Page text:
How Much Market Share Will AT&T Mobility and Verizon Wireless Lose?
It isn’t yet clear how much market share Verizon Wireless and AT&T Mobility are willing to lose to Sprint, T-Mobile US and other contestants, undoubtedly including Google, in the near future.
Verizon and AT&T already say the customers they are losing to Sprint and T-Mobile US are the “least attractive,” financially, and there likely is much truth in such statements.
Offers based on price--which is how T-Mobile US and Sprint are attacking the market, are likely to be most attractive to price-conscious customers.
Verizon historically positions at the “premium” end of the market, and often is willing to lose customers rather than compete vigorously on price.
For that reason, some believe Verizon could lose 10 percent market share to other fixed network providers of gigabit Internet access services, unless Verizon decides to compete at the “gigabit for $70 to $100” price-value point. Some think Verizon will not do so.
But some also believe Google Fiber will keep the pressure on the other major ISPs with less investment than some might have predicted.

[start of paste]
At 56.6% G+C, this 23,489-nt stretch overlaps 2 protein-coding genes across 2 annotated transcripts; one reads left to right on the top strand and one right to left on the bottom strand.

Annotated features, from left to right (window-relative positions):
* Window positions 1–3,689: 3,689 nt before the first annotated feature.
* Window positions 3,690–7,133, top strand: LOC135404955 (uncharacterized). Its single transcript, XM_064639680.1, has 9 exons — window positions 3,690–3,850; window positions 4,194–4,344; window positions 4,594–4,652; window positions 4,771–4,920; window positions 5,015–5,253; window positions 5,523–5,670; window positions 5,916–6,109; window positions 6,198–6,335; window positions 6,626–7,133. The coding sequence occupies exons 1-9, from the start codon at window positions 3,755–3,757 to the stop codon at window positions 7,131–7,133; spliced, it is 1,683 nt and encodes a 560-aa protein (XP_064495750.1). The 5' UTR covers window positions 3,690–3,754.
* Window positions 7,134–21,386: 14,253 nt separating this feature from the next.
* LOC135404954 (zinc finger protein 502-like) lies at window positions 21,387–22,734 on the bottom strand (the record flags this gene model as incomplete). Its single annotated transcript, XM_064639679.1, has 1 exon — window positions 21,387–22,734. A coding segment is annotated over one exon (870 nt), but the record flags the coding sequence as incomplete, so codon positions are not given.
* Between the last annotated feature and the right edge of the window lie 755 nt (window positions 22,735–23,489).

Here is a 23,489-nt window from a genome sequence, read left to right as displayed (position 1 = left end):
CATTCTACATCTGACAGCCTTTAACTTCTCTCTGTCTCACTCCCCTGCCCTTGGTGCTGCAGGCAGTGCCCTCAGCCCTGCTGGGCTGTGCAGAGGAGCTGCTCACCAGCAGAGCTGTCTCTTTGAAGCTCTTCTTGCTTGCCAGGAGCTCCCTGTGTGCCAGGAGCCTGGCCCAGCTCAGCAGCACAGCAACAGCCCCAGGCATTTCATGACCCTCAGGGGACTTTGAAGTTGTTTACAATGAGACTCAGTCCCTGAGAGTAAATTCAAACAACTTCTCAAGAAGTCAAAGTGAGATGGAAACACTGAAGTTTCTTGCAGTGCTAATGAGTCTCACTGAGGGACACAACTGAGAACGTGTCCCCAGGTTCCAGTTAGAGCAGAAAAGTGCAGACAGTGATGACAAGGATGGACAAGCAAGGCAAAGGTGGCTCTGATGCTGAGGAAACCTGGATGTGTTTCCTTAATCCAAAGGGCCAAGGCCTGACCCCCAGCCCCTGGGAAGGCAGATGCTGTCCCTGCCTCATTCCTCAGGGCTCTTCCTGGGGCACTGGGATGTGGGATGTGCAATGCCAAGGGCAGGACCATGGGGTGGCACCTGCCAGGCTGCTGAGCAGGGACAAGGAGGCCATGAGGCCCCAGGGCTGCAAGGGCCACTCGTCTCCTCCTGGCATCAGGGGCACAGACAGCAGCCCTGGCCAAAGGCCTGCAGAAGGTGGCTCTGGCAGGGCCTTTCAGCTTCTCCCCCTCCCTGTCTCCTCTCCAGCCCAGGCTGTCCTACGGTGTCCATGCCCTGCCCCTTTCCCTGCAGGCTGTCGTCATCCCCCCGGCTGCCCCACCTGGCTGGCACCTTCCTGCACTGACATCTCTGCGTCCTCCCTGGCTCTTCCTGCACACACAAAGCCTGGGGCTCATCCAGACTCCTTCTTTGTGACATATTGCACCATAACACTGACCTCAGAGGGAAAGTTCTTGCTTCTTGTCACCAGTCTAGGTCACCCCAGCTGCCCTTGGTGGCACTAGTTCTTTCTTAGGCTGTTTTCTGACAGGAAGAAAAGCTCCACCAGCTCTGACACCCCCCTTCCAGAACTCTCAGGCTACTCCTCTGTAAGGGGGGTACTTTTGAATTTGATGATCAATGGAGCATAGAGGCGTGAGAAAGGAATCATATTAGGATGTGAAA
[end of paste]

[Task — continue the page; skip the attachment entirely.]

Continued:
Instead, some think mobile and wireless now is the new focus. By some estimates, about 10 percent of U.S. consumers buy service from a mobile virtual network operator, as Google will be.
So is it reasonable to think Google, all the rest of the MVNOs, Sprint and T-Mobile US might be able to take up to 10 percent additional share from AT&T and Verizon?
It’s hard to say, as it also is possible Sprint, T-Mobile US and Google might take share from the other MVNOs as much as from AT&T and Verizon.
Maybe five percent from each service provider is a more reasonable expectation of potential AT&T or Verizon share loss.
The point is that AT&T and Verizon, while moving to protect the core of their customer bases, are not going to try and protect 100 percent. Some attrition at Verizon and AT&T therefore is going to happen.